The movie’s press screening took place at Gangnam’s Megabox COEX, attended by director Park Hee Gon, along with stars Shin Hye Sun, Kim Sung Kyun, and Lee Joo Young.
When discussing the creation of the movie’s chilling antagonist, director Park shared, “I drew inspiration from real-life figures who caused harm through online scams and drove people close to a mental breakdown.” He added, “While filming, the police nabbed one of the culprits, but there’s still one who hasn’t been caught.” He also detailed the movie’s approach, explaining, “We wove various real-life incidents into a single fictional story, with the goal of making it as realistic as possible.”
Furthermore, the director, “The investors and the production team unanimously selected Shin Hye Sun for the lead role after reviewing the movie’s script. We believed that only she could embody the dynamic character who finds courage and strength as the story progresses.”
Shin Hye Sun reflected, “Understanding the gradual escalation of fear and distress was my biggest challenge. It’s different when you read about it compared to living it. Before filming, I thought, ‘This might be tough.’ However, I experienced an entirely different level of fear on set. I tried my best to convey the horror of having someone’s everyday life invaded.”
Kim Sung Kyun chimed in, “Working with Shin Hye Sun, I fell in love with both the actress and her character. Our teamwork was so powerful that I worried Chief Ju’s motivations for helping Su Hyun might be misinterpreted as love.”
Director Park clarified that while victims in the actual case came from diverse ages and genders, the choice to focus on a female character at the heart of the story came from his encounters with real-life victims, particularly a woman who bravely confronted one of the scammers.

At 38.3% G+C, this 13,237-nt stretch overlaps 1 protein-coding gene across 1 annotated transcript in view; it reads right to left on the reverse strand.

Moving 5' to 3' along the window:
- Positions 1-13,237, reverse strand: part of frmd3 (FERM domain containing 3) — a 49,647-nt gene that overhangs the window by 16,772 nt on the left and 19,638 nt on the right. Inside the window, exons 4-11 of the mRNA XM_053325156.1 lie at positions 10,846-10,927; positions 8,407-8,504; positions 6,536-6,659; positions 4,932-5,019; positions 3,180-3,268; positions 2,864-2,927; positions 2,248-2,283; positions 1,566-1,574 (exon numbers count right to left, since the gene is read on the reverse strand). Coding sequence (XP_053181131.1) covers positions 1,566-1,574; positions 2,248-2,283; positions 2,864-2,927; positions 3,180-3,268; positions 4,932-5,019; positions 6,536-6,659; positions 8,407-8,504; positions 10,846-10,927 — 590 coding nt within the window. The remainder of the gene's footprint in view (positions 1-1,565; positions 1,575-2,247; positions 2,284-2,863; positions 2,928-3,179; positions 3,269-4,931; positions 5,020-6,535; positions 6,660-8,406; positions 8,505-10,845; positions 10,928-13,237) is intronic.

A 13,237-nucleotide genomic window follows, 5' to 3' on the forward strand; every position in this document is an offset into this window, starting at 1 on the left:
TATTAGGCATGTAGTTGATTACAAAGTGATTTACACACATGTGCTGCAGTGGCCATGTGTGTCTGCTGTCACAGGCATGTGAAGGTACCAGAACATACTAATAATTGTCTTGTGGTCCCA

Now, let’s take a look at how different media outlets reacted after watching the movie at the press screening.
Sports Hankook: Target remains faithful to its genre, skillfully weaving in real-life incidents while scattering intriguing clues throughout its plot. The film maintains its excitement by tapping into the unsettling feeling of mistrust and powerlessness in everyday life. Particularly noteworthy is how the movie intertwines a murder case with the relatable world of online secondhand shopping. Su Hyun’s relatable ordinary life intensifies fear as she becomes a scam victim and confronts the wrongdoer. As the movie progresses, she gets ambushed, flustered, and terrified until she finally finds the courage to fight back. Such realism shows what it’s like to be in such an extreme situation as an ordinary person who has no clue of what’s unfolding, grappling with fear and uncertainty every step of the way.
Sports Kyunghyang: Seems oddly familiar, like something we’ve seen before. Here, we’re talking about the movie Target. The flick tackles crimes stemming from leaked personal information. However, it doesn’t break any new ground. It follows a well-trodden path paved by other thriller films. Detectives appear somewhat incompetent, while villains are capable of doing just about anything. The main character gives her best, but her struggles do little, and the supporting cast does less to support her. The scenes feel a bit familiar, and the story unfolds just as we’ve all predicted. One can’t help but wonder, “Why?” And that question remains unanswered. Nonetheless, it’s worth acknowledging Shin Hye Sun’s outstanding performance. She skillfully portrays her character, convincingly embodying changing emotions as her home turns into a source of fear.
Max Movie: Target is an entertaining film with a relatively short running time. The movie delves into the world of online secondhand shopping, where everything is anonymous. It also accurately portrays the challenges of investigating secondhand trading crimes, including the complexities of jurisdiction assignment. The film effectively utilizes insights from current police officers and detectives, adding a touch of realism. However, some scenes where the protagonist willingly puts herself in danger don’t quite resonate. Another drawback is how the story becomes increasingly predictable as the plot unfolds.
Star Today: Target heightens suspense with events that feel incredibly real, pulling you in with the thought, “This could happen to me too, anytime.” The culprit in the story, who doesn’t show his face until later makes the fear grow. Because of this, viewers get to experience the raw confusion, anguish, and fear of the protagonist. The details of the crime, how brutal the culprit is, and the pain of the people hurt by the crime, stick with you. This isn’t just a fun thrill to watch, not even something you can view as a mere cautionary tale because we are living in the same fear right now.